Stolen VA Computer Recovered

Veterans Affairs computer data disk theft AP / CBS

The government said Thursday that it has recovered the stolen laptop computer containing sensitive information for up to 26.5 million veterans and military personnel. The FBI said a preliminary review found no evidence that anyone accessed Social Security numbers and other data on the equipment.

Veterans Affairs Secretary Jim Nicholson made the dramatic announcement just before the start of another in a series of hearings Congress has had on one of the worst breaches of information security.

CBS News Capitol Hill Correspondent Bob Fuss reports the FBI says it has no evidence that the burglars got inside the laptop and saw any of the names and Social Security numbers.

VA Secretary Nicholson says the are still studying that and can't say with certainty the danger of ID theft has passed, reports Fuss. The government plans to provide free credit monitoring to all 26 million veterans and active duty personnel. But if this initial FBI report is right, those affected might not need them, Fuss reports.

Nicholson said that so far there have been no reports of identity theft stemming from the May 3 burglary at a VA employee's Maryland home.

"There is reason to be optimistic," Nicholson said told. "There is not a certainty, but we have to remain hopeful they have not been compromised."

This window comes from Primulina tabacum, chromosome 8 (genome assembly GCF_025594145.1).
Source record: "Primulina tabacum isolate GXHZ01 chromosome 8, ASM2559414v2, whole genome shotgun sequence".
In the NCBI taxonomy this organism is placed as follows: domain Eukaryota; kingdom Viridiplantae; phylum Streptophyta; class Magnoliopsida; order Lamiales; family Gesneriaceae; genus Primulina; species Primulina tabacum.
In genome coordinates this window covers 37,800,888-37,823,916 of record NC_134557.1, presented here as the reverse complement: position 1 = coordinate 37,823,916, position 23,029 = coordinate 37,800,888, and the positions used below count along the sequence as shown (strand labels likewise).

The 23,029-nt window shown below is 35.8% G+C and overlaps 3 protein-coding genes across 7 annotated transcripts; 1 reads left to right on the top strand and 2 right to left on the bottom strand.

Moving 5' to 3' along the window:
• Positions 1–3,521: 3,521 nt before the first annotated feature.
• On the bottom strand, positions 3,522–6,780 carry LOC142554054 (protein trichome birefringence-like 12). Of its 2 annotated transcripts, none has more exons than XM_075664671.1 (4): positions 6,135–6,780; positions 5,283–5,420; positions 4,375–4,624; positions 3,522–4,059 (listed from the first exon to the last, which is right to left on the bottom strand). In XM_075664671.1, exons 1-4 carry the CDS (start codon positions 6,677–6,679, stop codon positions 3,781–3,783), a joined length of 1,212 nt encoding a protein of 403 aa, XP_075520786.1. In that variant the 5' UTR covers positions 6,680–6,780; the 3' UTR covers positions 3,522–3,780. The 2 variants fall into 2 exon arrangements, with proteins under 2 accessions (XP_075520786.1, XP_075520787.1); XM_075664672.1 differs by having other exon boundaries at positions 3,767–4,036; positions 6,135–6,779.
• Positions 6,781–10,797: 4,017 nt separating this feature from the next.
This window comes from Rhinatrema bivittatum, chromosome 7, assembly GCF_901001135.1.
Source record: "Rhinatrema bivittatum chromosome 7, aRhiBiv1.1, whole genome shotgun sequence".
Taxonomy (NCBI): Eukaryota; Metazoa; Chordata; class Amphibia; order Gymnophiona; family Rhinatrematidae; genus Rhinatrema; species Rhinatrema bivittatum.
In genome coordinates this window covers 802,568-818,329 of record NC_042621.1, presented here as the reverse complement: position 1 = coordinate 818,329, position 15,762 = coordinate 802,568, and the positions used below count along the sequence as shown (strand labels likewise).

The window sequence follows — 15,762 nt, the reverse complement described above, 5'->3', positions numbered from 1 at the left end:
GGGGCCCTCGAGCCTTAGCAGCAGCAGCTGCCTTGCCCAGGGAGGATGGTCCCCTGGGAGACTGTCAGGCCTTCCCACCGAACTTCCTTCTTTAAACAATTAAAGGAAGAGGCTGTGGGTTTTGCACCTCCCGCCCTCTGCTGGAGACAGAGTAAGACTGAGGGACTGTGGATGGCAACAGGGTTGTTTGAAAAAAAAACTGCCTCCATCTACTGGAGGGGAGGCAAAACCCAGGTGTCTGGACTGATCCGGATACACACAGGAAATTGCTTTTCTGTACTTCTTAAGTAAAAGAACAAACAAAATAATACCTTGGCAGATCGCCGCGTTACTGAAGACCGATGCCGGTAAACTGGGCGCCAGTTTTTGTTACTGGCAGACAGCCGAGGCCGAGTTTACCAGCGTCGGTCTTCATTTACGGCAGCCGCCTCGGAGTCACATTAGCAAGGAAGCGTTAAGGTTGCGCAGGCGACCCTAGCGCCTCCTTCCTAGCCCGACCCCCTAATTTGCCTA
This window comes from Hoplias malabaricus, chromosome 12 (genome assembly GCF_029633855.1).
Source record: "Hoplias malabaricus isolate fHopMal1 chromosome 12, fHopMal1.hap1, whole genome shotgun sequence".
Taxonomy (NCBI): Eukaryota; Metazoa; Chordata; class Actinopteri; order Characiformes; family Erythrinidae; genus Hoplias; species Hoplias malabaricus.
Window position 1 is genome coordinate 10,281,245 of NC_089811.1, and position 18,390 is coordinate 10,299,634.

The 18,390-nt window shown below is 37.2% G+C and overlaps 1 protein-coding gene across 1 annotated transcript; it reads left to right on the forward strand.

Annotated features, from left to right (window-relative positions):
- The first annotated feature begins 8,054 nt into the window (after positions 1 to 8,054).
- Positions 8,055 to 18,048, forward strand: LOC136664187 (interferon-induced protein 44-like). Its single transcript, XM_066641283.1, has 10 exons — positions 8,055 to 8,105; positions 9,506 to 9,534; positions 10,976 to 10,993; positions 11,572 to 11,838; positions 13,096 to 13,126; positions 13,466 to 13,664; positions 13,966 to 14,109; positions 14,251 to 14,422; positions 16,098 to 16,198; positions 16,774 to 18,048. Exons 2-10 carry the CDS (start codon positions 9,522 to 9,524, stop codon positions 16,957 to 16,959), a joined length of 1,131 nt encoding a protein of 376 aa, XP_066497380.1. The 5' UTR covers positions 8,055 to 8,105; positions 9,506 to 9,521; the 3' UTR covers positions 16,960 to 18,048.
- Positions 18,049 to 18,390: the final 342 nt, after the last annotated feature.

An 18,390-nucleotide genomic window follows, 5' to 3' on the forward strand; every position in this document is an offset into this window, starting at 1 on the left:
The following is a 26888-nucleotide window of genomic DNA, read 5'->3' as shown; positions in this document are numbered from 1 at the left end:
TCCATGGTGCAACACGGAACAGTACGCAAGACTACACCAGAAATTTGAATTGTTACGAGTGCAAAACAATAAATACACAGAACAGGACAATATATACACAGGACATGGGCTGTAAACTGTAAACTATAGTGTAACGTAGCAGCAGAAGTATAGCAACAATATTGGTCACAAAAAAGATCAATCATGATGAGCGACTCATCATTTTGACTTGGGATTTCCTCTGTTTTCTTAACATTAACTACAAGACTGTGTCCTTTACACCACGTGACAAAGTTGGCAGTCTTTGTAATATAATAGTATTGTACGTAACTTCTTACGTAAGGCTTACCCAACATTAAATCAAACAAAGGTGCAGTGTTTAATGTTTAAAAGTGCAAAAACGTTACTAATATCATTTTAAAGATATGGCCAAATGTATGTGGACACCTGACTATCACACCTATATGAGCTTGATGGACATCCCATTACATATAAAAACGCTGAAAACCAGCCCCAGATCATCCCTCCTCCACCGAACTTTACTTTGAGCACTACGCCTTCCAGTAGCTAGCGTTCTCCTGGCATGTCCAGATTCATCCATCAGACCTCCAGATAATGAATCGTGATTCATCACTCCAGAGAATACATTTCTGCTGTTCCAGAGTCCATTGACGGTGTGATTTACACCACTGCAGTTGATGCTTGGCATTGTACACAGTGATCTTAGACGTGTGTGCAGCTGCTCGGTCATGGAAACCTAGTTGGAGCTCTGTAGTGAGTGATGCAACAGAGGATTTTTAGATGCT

The FBI, in a statement from its Baltimore field office, said a preliminary review of the equipment by its computer forensic teams "has determined that the data base remains intact and has not been accessed since it was stolen."

Nicholson offered no immediate details on how the laptop was recovered. He acknowledged that the burglary "has brought to the light of day some real deficiencies in the manner we handled personal data."

"If there's a redeeming part of this, I think we can turn this around," he said.

Newly discovered documents show that the VA analyst blamed for losing the laptop had received permission in 2002 to work from home on data from included millions of Social Security numbers on a laptop from home.

"From the start, the VA has acted as if the theft was a PR problem that had to be managed, not fully confronted," said Rep. Bob Filner, D-Calif. "They're trying to pin it on this one guy, but I think it's other people we need to be looking at."

The department said last month it was in the process of firing the analyst, who is now challenging the dismissal.

VA officials have said the firing was justified because the analyst violated department procedure by taking the data home. They also said he was "grossly negligent" in handling sensitive information.

Veterans groups and lawmakers from both parties have blasted the VA for the theft, which occurred after several years of warnings by auditors that information security was lax.

The VA has also been criticized for waiting nearly three weeks — until May 22 — to notify veterans about the theft. Nicholson himself was informed on May 16.
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